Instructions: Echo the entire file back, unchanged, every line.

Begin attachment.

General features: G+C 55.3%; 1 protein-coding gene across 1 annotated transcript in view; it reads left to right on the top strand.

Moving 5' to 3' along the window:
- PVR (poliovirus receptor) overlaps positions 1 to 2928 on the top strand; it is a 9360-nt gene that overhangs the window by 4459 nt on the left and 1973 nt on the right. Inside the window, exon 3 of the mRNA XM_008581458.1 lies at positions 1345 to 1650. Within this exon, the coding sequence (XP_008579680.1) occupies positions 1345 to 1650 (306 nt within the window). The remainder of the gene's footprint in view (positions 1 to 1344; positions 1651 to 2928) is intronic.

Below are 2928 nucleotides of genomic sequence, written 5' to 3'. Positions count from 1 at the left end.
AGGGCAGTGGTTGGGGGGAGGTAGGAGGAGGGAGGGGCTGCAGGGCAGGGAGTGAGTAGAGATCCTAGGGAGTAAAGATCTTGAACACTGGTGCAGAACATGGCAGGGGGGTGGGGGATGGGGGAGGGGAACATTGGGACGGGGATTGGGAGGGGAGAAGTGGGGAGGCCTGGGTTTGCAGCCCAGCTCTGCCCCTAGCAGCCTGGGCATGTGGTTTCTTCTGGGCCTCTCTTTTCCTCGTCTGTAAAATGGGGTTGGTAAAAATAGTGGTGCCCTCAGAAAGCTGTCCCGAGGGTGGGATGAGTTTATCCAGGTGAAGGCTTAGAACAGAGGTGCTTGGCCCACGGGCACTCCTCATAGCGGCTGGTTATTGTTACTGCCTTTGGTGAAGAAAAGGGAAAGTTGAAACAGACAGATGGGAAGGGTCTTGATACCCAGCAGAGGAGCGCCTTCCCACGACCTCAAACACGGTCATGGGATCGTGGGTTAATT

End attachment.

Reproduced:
General features: G+C 55.3%; 1 protein-coding gene across 1 annotated transcript in view; it reads left to right on the top strand.

Moving 5' to 3' along the window:
- PVR (poliovirus receptor) overlaps positions 1 to 2928 on the top strand; it is a 9360-nt gene that overhangs the window by 4459 nt on the left and 1973 nt on the right. Inside the window, exon 3 of the mRNA XM_008581458.1 lies at positions 1345 to 1650. Within this exon, the coding sequence (XP_008579680.1) occupies positions 1345 to 1650 (306 nt within the window). The remainder of the gene's footprint in view (positions 1 to 1344; positions 1651 to 2928) is intronic.

Below are 2928 nucleotides of genomic sequence, written 5' to 3'. Positions count from 1 at the left end.
AGGGCAGTGGTTGGGGGGAGGTAGGAGGAGGGAGGGGCTGCAGGGCAGGGAGTGAGTAGAGATCCTAGGGAGTAAAGATCTTGAACACTGGTGCAGAACATGGCAGGGGGGTGGGGGATGGGGGAGGGGAACATTGGGACGGGGATTGGGAGGGGAGAAGTGGGGAGGCCTGGGTTTGCAGCCCAGCTCTGCCCCTAGCAGCCTGGGCATGTGGTTTCTTCTGGGCCTCTCTTTTCCTCGTCTGTAAAATGGGGTTGGTAAAAATAGTGGTGCCCTCAGAAAGCTGTCCCGAGGGTGGGATGAGTTTATCCAGGTGAAGGCTTAGAACAGAGGTGCTTGGCCCACGGGCACTCCTCATAGCGGCTGGTTATTGTTACTGCCTTTGGTGAAGAAAAGGGAAAGTTGAAACAGACAGATGGGAAGGGTCTTGATACCCAGCAGAGGAGCGCCTTCCCACGACCTCAAACACGGTCATGGGATCGTGGGTTAATT